Relationships Between Measurements of Body Fat in Thoroughbred Horses

Ashley L. Fowler, Morgan B. Pyles, Veronica T. Bill, Susan H. Hayes, Patricia A. Harris, Laurie M. Lawrence

Research output: Contribution to journalArticlepeer-review

6 Scopus citations


Equine obesity is increasing in prevalence, and weight loss diets are frequently recommended for these horses. However, there are also management situations in which horses are deemed to be too thin. To monitor the efficacy of weight change programs, estimates of body fat are often made. There are several systems available to estimate body fat, and there are benefits and challenges to using each method. The objective of this study was to compare four different methods of estimating body fat in Thoroughbred horses. In 14 mature Thoroughbred horses, relationships among body condition score (BCS), morphometric measurements, ultrasonic measures of subcutaneous fat depots, and estimation of total body fat (BFD) via measurement of total body water through deuterium oxide dilution were evaluated. Body condition scores ranged from 4.5 to 6.5 on a 9-point scale. Body condition score, heart girth-to-body weight ratio, and BFD were all positively correlated with each other (P < .05). Subcutaneous fat depth at the tailhead tended to be positively related to BFD when only horses with BCS ≥ 5 were included (P = .0680). These data suggest that BCS remains a simple means of monitoring adiposity in mature horses in moderate condition. Tailhead fat depots may become useful for monitoring changes in body fat in Thoroughbreds with a BCS above 5, although more work with animals of higher adiposity is required and at different times of year.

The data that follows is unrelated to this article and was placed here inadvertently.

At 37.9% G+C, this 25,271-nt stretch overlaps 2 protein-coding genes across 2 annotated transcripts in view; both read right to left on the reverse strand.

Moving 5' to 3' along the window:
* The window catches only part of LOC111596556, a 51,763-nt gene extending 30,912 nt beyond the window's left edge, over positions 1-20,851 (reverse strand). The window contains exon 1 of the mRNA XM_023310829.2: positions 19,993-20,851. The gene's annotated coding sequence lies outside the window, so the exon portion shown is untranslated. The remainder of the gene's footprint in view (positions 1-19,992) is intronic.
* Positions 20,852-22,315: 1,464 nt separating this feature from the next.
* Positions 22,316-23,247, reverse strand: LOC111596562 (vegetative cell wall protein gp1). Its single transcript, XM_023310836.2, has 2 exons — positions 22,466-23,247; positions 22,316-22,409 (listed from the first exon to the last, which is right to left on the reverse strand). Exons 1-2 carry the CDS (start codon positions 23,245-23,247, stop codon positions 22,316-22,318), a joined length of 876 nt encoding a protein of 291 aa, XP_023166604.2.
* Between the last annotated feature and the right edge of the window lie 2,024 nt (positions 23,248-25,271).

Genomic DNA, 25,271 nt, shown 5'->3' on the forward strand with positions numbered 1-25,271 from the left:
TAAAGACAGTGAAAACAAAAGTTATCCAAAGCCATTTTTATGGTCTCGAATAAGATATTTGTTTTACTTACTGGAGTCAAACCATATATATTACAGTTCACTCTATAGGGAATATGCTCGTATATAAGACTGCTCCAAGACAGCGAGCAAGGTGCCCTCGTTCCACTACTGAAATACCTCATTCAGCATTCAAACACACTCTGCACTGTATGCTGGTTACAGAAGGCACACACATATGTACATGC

Original languageEnglish
Article number102873
JournalJournal of Equine Veterinary Science
StatePublished - Feb 2020

Bibliographical note

Publisher Copyright:
© 2019 Elsevier Inc.


  • Adiposity
  • Body condition score
  • Deuterium oxide
  • Subcutaneous fat

ASJC Scopus subject areas

  • Equine


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